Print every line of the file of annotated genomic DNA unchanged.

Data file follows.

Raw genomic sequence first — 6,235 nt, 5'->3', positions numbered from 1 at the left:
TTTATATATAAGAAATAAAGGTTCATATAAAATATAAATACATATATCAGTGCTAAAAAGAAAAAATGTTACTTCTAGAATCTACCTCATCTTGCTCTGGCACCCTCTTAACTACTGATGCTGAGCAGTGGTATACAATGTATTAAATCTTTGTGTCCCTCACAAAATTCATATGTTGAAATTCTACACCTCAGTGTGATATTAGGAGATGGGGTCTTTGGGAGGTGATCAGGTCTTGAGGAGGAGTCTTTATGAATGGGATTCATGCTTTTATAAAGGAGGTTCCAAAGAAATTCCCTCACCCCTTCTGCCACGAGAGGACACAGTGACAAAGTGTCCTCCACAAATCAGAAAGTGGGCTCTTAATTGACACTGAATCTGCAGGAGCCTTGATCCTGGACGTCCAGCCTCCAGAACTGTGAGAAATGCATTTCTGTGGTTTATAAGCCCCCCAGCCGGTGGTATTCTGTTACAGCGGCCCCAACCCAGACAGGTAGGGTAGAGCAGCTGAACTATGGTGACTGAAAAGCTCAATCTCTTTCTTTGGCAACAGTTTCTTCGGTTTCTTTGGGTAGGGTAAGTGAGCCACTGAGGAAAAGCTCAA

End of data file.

Raw genomic sequence first — 6,235 nt, 5'->3', positions numbered from 1 at the left:
TTTATATATAAGAAATAAAGGTTCATATAAAATATAAATACATATATCAGTGCTAAAAAGAAAAAATGTTACTTCTAGAATCTACCTCATCTTGCTCTGGCACCCTCTTAACTACTGATGCTGAGCAGTGGTATACAATGTATTAAATCTTTGTGTCCCTCACAAAATTCATATGTTGAAATTCTACACCTCAGTGTGATATTAGGAGATGGGGTCTTTGGGAGGTGATCAGGTCTTGAGGAGGAGTCTTTATGAATGGGATTCATGCTTTTATAAAGGAGGTTCCAAAGAAATTCCCTCACCCCTTCTGCCACGAGAGGACACAGTGACAAAGTGTCCTCCACAAATCAGAAAGTGGGCTCTTAATTGACACTGAATCTGCAGGAGCCTTGATCCTGGACGTCCAGCCTCCAGAACTGTGAGAAATGCATTTCTGTGGTTTATAAGCCCCCCAGCCGGTGGTATTCTGTTACAGCGGCCCCAACCCAGACAGGTAGGGTAGAGCAGCTGAACTATGGTGACTGAAAAGCTCAATCTCTTTCTTTGGCAACAGTTTCTTCGGTTTCTTTGGGTAGGGTAAGTGAGCCACTGAGGAAAAGCTCAA